Left Behind and Unhealthy? A Case Study of Health and Treatment-Seeking Practices of Migrant Sons’ Older Parents in Indian Sundarban

Shinjini Ray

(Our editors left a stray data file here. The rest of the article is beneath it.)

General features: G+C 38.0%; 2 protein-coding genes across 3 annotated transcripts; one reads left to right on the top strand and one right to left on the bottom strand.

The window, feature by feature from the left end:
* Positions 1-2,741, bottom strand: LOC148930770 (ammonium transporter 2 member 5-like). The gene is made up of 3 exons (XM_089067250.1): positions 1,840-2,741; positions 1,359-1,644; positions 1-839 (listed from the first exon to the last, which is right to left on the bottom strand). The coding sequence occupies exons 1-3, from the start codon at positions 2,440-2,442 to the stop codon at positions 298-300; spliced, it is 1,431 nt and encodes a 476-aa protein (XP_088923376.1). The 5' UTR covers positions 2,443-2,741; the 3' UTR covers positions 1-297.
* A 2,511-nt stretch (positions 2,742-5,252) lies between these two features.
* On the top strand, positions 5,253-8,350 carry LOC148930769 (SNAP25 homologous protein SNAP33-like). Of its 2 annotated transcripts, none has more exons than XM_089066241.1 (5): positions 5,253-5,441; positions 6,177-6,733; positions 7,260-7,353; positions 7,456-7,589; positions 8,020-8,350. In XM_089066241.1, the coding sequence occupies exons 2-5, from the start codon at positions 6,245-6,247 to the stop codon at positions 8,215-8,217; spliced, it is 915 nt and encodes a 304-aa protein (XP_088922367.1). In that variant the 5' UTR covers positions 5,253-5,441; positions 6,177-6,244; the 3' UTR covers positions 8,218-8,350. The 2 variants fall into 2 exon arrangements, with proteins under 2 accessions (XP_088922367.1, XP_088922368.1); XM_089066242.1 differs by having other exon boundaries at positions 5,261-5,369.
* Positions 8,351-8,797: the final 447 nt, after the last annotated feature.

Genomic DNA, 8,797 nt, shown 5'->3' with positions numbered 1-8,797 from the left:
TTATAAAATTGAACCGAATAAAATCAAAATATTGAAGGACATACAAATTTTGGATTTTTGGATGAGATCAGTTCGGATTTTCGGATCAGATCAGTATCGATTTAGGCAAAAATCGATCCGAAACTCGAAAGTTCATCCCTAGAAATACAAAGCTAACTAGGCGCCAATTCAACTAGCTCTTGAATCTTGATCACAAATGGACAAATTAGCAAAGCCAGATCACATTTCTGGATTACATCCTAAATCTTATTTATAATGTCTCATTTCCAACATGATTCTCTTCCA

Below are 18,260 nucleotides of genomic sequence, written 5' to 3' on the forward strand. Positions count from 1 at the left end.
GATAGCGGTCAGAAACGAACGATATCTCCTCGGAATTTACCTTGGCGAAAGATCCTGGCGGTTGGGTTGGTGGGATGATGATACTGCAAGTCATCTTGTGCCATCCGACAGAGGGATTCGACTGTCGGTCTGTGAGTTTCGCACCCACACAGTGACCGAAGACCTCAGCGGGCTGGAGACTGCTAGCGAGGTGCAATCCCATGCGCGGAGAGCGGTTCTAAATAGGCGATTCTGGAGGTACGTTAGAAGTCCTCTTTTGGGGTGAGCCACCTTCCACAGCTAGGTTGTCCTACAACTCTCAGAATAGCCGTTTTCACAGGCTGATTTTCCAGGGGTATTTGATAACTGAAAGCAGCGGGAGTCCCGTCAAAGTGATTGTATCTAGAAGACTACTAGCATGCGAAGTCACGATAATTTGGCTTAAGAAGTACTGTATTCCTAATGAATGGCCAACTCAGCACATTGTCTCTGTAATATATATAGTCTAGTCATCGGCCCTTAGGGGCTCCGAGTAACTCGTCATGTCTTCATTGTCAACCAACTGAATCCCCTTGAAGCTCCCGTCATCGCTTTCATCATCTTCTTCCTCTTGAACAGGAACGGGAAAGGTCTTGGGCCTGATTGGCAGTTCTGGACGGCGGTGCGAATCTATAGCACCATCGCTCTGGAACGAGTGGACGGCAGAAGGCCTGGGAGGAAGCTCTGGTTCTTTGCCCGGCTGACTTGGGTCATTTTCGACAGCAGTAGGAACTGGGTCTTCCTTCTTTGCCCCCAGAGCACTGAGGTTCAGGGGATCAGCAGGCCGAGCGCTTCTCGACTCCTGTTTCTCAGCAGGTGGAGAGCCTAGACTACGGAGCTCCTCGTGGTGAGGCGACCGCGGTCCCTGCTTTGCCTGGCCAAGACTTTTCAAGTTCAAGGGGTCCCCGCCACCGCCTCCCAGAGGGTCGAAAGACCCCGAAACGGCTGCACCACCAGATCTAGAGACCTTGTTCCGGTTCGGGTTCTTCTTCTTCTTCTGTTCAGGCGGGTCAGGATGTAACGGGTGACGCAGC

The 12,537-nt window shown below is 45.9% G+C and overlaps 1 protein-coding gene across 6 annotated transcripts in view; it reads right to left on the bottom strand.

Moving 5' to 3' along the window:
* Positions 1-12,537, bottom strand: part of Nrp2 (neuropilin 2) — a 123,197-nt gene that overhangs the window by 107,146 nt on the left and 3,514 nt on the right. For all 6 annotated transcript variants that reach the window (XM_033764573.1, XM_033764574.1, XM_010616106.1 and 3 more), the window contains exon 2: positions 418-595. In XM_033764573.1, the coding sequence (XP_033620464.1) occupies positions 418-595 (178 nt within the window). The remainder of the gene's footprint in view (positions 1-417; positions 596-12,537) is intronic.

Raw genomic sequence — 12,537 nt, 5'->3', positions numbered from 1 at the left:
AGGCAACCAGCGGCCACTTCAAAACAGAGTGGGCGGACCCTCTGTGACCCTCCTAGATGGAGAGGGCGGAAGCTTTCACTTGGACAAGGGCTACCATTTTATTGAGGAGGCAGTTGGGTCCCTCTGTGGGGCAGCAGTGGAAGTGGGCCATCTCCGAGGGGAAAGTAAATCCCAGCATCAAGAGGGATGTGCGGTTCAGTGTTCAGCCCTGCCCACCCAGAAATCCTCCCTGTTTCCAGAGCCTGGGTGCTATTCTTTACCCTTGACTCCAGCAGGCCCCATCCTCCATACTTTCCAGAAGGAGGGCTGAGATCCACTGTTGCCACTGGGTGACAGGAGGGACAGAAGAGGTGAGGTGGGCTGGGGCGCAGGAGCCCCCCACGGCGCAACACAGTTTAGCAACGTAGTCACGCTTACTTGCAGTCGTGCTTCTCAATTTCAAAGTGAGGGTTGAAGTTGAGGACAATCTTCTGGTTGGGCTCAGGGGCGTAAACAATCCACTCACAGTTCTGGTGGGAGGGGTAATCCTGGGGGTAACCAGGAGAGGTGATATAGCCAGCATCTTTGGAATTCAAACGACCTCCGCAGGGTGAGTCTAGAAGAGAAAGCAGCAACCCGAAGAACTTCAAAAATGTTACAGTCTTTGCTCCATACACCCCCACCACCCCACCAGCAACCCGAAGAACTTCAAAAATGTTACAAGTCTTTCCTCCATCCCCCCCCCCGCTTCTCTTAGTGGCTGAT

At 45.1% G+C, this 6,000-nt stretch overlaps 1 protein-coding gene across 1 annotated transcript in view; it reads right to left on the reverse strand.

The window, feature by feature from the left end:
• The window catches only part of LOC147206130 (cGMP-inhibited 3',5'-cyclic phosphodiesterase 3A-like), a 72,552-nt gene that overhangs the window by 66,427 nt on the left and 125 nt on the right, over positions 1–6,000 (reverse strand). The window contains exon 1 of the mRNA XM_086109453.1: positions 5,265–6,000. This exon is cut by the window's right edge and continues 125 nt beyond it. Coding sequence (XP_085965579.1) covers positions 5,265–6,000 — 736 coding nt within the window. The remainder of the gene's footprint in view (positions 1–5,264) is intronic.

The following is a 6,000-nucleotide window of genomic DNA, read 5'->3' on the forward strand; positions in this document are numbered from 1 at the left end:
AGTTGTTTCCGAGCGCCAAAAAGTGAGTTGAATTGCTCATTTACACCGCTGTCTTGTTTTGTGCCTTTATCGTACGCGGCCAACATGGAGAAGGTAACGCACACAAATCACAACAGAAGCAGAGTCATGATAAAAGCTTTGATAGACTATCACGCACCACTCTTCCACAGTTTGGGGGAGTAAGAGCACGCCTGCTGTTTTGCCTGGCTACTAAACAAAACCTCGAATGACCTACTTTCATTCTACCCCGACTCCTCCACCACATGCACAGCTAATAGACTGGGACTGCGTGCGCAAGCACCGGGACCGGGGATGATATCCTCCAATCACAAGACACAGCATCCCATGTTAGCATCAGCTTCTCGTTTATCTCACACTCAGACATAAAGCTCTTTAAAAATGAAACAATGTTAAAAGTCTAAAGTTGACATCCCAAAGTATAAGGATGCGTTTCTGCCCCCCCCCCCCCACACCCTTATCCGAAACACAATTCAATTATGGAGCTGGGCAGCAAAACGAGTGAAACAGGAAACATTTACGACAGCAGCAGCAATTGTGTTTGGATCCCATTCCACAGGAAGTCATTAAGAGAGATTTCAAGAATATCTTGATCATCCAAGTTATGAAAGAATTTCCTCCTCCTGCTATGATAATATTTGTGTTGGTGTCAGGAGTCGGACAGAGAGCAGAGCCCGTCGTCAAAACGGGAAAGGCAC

This study assesses the impact of adult out-migration on the health and treatment-seeking practices of left-behind older parents. Further, it identifies the preferred sources of treatment and challenges the left behind older parents face regarding healthcare access. A cross-sectional field survey was conducted from October 2020 to December 2020 among 400 left-behind and 200 non-left-behind older parents aged 60 years and above residing in the Sundarban Delta region of India. Both quantitative and qualitative interviews were conducted. Data were analysed using descriptive statistics, multivariate OLS and logistic regression models. We considered five physical health markers- self-rated health (SRH), non-communicable diseases (NCDs), activities of daily living (ADLs), instrumental activities of daily living (IADL), Body Mass Index (BMI), and two psychological health indicators- happiness and depression. Prevalence of NCDs and depressive symptoms significantly increased with adult sons' out-migration. A positive association was found between adult sons' migration and older parents' mobility, functional ability and BMI. Migration has a negative impact on NCDs-related treatment-seeking behaviour among left-behind older parents. Further initiatives are required to mitigate depressive symptoms and enhance healthcare utilization among older adults who have been left behind.

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